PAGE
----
Both Arganica and Relay Foods were founded about four years ago in Charlottesville with one focus: to deliver local goods.
But as the two businesses expanded, they took decidedly different turns. Arganica, which grew out of Dominique Kostelac’s 33-acre farm in Virginia, devoted its resources to building and marketing a network of local farms. Relay Foods ramped up its software and distribution mechanisms. By last year, both were struggling with their blind spots.
“Arganica’s huge weakness was that we didn’t have a technical platform,” said Caesar Layton, formerly president of Arganica and now a senior vice president at Relay Foods. “When we began to grow fast in 2011, it was a disaster, to be honest. Going from eight dozen customers to 1,400 customers — that just swamped us.”
The company didn’t have the software necessary to distribute goods efficiently. All orders were taken manually and added to spreadsheets by hand. Something had to change.
“We started flirting with each other sometime in March or April,” Layton said.
The companies had been friendly competitors in the past, but had never considered teaming up.
“As we talked, we realized that we’d developed strengths that were highly compatible with one another,” said Zach Buckner, founder and chief executive of Relay Foods. “They had a really good brand and were in some great markets, and we had an appetite for growth.”
By mid-July, the two delivery services had forged a deal. Neither Layton nor Buckner would disclose the value of the purchase, but did say that it was an all-stock acquisition.
The local-food movement has gained ground in recent years, leading to a rise in community supported agriculture programs where local residents buy into a farm’s seasonal crops. Food delivery services, too, have expanded. Washington area Safeway and Giant offer grocery delivery for a fee, and even Web sites such as Amazon.com have jumped into the fresh food business.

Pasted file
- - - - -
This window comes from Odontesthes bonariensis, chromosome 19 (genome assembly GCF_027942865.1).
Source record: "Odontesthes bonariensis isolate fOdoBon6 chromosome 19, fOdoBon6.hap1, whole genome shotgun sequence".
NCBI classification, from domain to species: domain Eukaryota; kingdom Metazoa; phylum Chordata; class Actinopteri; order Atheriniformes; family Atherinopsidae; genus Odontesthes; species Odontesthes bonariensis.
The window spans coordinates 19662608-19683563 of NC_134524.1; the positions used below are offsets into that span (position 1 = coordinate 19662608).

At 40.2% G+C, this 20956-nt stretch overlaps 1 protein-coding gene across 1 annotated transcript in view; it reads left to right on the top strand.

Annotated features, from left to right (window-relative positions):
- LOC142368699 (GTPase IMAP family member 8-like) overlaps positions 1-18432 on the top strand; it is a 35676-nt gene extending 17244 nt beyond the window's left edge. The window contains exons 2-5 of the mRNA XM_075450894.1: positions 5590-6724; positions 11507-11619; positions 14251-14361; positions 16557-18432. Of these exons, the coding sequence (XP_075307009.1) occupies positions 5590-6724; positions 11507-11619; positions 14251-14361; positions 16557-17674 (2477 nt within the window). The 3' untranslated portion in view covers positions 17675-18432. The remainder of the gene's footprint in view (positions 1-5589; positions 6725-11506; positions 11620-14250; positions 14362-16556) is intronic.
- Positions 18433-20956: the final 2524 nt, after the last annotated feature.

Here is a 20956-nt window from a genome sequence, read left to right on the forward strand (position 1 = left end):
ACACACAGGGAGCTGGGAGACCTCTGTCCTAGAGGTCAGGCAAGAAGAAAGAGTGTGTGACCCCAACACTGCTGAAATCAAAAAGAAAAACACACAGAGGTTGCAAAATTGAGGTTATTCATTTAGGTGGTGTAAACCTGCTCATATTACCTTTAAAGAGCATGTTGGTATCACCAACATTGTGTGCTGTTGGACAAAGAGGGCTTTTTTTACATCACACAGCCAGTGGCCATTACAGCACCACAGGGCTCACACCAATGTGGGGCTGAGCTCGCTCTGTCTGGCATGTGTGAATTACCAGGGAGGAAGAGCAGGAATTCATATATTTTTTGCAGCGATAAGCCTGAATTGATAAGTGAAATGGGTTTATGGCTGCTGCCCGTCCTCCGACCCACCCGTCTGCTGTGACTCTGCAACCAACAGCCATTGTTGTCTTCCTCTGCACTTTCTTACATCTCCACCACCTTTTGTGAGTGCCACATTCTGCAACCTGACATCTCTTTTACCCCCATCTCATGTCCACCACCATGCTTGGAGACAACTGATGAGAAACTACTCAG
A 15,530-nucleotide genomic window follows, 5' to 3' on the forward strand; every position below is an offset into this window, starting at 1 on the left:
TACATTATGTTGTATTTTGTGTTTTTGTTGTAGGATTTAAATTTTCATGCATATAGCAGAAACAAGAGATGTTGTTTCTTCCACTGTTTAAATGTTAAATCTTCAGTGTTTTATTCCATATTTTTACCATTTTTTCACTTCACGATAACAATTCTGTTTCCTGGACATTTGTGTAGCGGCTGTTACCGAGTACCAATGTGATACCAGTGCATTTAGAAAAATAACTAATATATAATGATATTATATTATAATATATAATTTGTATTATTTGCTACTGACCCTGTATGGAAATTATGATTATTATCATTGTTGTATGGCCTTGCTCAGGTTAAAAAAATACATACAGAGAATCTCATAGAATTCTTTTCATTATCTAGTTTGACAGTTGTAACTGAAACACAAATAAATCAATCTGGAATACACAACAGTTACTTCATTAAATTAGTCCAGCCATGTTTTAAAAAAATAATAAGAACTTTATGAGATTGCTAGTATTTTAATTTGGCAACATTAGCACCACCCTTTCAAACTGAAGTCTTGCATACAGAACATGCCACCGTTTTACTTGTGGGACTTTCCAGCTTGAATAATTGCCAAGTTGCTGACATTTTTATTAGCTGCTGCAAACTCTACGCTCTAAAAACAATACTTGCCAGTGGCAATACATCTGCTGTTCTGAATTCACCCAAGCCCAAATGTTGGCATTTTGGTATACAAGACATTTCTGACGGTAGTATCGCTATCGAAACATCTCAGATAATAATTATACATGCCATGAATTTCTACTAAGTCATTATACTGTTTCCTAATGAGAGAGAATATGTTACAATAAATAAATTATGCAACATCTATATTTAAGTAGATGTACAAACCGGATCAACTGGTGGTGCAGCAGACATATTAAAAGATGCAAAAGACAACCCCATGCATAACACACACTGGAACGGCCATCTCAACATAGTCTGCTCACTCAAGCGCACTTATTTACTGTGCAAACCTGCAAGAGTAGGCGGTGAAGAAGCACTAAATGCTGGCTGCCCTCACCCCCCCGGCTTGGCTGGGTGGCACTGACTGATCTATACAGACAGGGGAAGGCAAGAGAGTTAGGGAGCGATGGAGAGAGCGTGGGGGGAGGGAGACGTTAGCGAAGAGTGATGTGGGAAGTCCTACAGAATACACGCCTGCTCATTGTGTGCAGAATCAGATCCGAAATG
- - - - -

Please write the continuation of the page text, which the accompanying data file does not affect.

“Groceries are the last frontier of online shopping” Layton said. “E-commerce has been on fire for years, but grocery shopping is a very tactile experience, it’s very intimate.”
To help ease the transition for consumers, Layton said Relay offers a wide range of products — more than 11,000 — ranging from cans of Campbell Soup to organic soups made from local ingredients.
“Sometimes local food can be billed as elitist, so we have a conventional option and a certified organic option and a local option,” he said. “It’s not just slapping food into a truck and shipping it to people. We really want them to be involved.”
By early October, Relay Foods plans to have six drop-off sites in the area — three in Virginia, two in Maryland and one in the District — where customers can pick up orders for free. Home delivery costs $20 a month.
Relay Foods recently raised $1.2 million from existing investors. The money is to help fund the company’s expansion into new markets, Buckner said. Relay Foods currently has about 20 employees in in the region with plans to add 10 or 12 more in coming weeks.